Dr Rebecca Anne Capel is a Campion Hall Junior Research Fellow in the University’s Department of Pharmacology, where she is engaged in a joint research project funded by the Wellcome Trust and the Royal Society. She writes of her recent research and conference activities:
Earlier this year it was my great pleasure to give one of Campion Hall’s Work in Progress presenta- tions, in which I presented our idea that lysosomes, a structure within cells that has traditionally been considered as a waste processing unit, actually take part in acute signalling within the heart.
Every time a heart cell beats, electrical activation of the cell (which is generated spontaneously by a specialised area of the heart) causes a big increase in the amount of calcium within the cell. This calcium, far from being the natural component of bones and teeth, is dissolved in the fluid around and within cells and is essential for both causing contraction and controlling many processes happening within the cell.
Calcium hard at work
We now know that cells are capable of storing large concentrations of calcium within lysosomes. Work during my DPhil studies confirmed that this calcium can be released in response to specific sig- nals, particularly related to stressful situations, and help to increase the strength of the heart’s contraction. The latest developments in our research, which I presented at my Work in Progress, were recently published in Scientific Reports titled “High resolution structural evidence suggests that Sarcoplasmic Reticulum forms microdomains with Acidic Stores (lysosomes) in the heart”. This publication, using a range of microscopy techniques, shows that lysosomes, and therefore the sites from which calcium can be released, are not randomly positioned within heart cells but are placed just 3.3 nano-metres (a human hair is around 75,000 nanometres thick) from the most important known contributor to cellular calcium signalling.
We also found that lysosomes are just 6.2 nm from mitochondria, where cells make most of their ener- gy in the form of ATP. This means calcium com- ing out of the lysosome is immediately positioned to affect essential ‘traditional’ signalling areas. In the future it will be vital to see if these spatial rela- tionships are changed in diseases like atrial fibrilla- tion, as this may help us to understand the reasons why calcium signals are perturbed in these patients and provide a potential therapeutic target.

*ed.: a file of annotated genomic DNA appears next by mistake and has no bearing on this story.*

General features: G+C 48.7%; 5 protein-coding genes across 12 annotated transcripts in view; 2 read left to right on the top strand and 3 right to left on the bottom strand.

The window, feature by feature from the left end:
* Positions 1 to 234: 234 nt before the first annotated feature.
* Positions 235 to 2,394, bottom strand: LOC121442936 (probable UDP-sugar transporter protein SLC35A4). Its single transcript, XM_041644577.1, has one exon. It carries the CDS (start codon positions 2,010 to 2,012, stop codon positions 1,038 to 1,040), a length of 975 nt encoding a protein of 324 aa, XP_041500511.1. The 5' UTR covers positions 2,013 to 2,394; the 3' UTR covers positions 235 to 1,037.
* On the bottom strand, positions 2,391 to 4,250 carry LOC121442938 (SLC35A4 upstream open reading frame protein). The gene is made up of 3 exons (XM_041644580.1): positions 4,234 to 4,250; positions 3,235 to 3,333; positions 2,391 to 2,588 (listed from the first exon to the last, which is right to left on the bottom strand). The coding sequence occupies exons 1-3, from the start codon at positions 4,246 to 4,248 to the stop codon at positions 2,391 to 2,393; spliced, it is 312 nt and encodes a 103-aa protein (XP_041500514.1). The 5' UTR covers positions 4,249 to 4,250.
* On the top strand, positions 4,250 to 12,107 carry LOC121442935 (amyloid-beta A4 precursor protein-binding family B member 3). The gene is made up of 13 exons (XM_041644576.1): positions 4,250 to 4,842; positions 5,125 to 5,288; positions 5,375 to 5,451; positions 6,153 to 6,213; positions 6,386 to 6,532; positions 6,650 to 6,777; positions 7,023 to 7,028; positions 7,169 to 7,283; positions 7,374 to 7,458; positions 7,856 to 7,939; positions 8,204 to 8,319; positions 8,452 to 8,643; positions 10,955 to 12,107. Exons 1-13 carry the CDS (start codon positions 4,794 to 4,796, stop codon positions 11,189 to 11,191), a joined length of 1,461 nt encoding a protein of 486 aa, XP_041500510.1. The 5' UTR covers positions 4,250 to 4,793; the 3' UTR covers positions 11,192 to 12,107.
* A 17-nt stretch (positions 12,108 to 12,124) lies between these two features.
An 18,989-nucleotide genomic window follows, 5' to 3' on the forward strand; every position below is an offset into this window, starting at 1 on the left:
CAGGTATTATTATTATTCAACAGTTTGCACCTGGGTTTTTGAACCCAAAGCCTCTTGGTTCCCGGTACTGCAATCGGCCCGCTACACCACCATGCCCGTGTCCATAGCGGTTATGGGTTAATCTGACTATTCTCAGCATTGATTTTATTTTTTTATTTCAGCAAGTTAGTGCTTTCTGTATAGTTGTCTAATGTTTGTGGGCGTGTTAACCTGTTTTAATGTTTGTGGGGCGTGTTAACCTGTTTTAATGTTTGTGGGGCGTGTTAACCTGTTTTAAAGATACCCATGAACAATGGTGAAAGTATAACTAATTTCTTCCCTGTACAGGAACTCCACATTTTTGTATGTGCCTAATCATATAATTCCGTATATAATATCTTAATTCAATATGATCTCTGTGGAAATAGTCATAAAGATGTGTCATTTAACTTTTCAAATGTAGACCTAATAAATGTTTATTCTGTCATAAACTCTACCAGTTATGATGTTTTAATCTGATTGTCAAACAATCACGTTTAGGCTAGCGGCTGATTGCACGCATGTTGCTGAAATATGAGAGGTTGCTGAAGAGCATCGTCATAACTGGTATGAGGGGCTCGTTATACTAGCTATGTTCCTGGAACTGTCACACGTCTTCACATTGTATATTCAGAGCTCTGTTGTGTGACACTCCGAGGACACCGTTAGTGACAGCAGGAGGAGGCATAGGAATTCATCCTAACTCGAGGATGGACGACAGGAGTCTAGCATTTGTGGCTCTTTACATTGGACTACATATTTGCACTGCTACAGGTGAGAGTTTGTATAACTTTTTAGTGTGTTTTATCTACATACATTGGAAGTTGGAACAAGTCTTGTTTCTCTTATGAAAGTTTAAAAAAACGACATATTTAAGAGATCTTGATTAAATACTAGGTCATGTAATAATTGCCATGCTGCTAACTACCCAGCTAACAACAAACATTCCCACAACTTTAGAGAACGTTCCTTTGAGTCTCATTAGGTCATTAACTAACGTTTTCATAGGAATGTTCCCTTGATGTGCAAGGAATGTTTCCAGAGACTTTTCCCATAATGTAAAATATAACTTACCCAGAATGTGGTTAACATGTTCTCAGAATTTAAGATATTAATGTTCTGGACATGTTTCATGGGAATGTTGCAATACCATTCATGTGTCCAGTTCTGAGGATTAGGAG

“Controversial but exciting”
In February I took our work, together with some data showing the functional effects of abolishing lysosomal calcium signalling within heart tissue, to the Gordon Research Conference on Cardiac Arrhythmia Mechanisms, held in Ventura, California.
Gordon conferences are specialised conferences to which you must make application and be selected in order to attend, and this was therefore a fantastic opportunity for me to show our work to the top scientists in the arrhythmia field. I was able to speak to some of my personal heroes, and I was given advice on experiments I might like to perform in the future. For me the highlight of the Conference was having our work labelled “controversial but exciting”, and my being awarded, to my delight, the prize for the best post-doctoral poster presentation.
Having a heart
Members and friends of Campion Hall who would like to find out more about our work were invited last month to visit the exhibition “Science Museum Lates” in the South Kensington Science Museum in London , in which the Burton Group, for which I work, was taking part. During the event the Science Museum was open after hours for adults only, and a number of talks and exhibits were on offer, together with a bar and silent disco.
We also took a machine to show people the electrical activity in their own hearts and link this to the work we do recording electrical events in cells and tissue. We also took different models of hearts and some fixed tissue from the butchers, so that inter- ested punters could literally poke around and get to know this awesome organ. We hoped in this way to give people an idea of how electricity drives their heart and how researchers can use these events to study disease.*
--Text courtesy the Editor, Campion News. Find a link to our current issue on the top of the News page